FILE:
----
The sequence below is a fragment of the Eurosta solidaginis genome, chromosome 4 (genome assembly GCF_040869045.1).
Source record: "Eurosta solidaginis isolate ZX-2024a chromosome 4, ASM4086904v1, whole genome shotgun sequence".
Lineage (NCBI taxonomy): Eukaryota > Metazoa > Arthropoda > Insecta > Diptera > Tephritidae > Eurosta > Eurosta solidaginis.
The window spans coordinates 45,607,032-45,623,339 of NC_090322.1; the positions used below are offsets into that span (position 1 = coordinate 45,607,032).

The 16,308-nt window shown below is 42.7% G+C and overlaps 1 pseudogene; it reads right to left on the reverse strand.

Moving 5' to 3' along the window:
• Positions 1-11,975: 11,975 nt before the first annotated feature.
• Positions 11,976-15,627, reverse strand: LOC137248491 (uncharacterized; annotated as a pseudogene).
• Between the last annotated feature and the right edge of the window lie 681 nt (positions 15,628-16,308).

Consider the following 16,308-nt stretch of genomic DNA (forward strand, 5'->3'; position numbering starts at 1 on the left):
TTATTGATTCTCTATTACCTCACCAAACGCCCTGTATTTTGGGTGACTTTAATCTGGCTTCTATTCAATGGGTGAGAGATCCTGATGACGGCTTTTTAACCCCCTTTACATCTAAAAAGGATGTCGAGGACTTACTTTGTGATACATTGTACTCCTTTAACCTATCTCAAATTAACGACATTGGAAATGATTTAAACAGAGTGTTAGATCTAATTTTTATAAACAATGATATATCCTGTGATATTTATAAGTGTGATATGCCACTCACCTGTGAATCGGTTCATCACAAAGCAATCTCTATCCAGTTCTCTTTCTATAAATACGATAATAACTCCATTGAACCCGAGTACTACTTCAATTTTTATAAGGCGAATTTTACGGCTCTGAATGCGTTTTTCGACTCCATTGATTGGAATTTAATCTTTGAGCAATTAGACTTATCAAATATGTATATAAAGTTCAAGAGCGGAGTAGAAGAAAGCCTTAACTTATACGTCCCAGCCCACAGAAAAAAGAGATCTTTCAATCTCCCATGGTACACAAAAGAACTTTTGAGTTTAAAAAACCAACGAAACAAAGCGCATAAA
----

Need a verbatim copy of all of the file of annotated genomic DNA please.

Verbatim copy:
The sequence below is a fragment of the Eurosta solidaginis genome, chromosome 4 (genome assembly GCF_040869045.1).
Source record: "Eurosta solidaginis isolate ZX-2024a chromosome 4, ASM4086904v1, whole genome shotgun sequence".
Lineage (NCBI taxonomy): Eukaryota > Metazoa > Arthropoda > Insecta > Diptera > Tephritidae > Eurosta > Eurosta solidaginis.
The window spans coordinates 45,607,032-45,623,339 of NC_090322.1; the positions used below are offsets into that span (position 1 = coordinate 45,607,032).

The 16,308-nt window shown below is 42.7% G+C and overlaps 1 pseudogene; it reads right to left on the reverse strand.

Moving 5' to 3' along the window:
• Positions 1-11,975: 11,975 nt before the first annotated feature.
• Positions 11,976-15,627, reverse strand: LOC137248491 (uncharacterized; annotated as a pseudogene).
• Between the last annotated feature and the right edge of the window lie 681 nt (positions 15,628-16,308).

Consider the following 16,308-nt stretch of genomic DNA (forward strand, 5'->3'; position numbering starts at 1 on the left):
TTATTGATTCTCTATTACCTCACCAAACGCCCTGTATTTTGGGTGACTTTAATCTGGCTTCTATTCAATGGGTGAGAGATCCTGATGACGGCTTTTTAACCCCCTTTACATCTAAAAAGGATGTCGAGGACTTACTTTGTGATACATTGTACTCCTTTAACCTATCTCAAATTAACGACATTGGAAATGATTTAAACAGAGTGTTAGATCTAATTTTTATAAACAATGATATATCCTGTGATATTTATAAGTGTGATATGCCACTCACCTGTGAATCGGTTCATCACAAAGCAATCTCTATCCAGTTCTCTTTCTATAAATACGATAATAACTCCATTGAACCCGAGTACTACTTCAATTTTTATAAGGCGAATTTTACGGCTCTGAATGCGTTTTTCGACTCCATTGATTGGAATTTAATCTTTGAGCAATTAGACTTATCAAATATGTATATAAAGTTCAAGAGCGGAGTAGAAGAAAGCCTTAACTTATACGTCCCAGCCCACAGAAAAAAGAGATCTTTCAATCTCCCATGGTACACAAAAGAACTTTTGAGTTTAAAAAACCAACGAAACAAAGCGCATAAA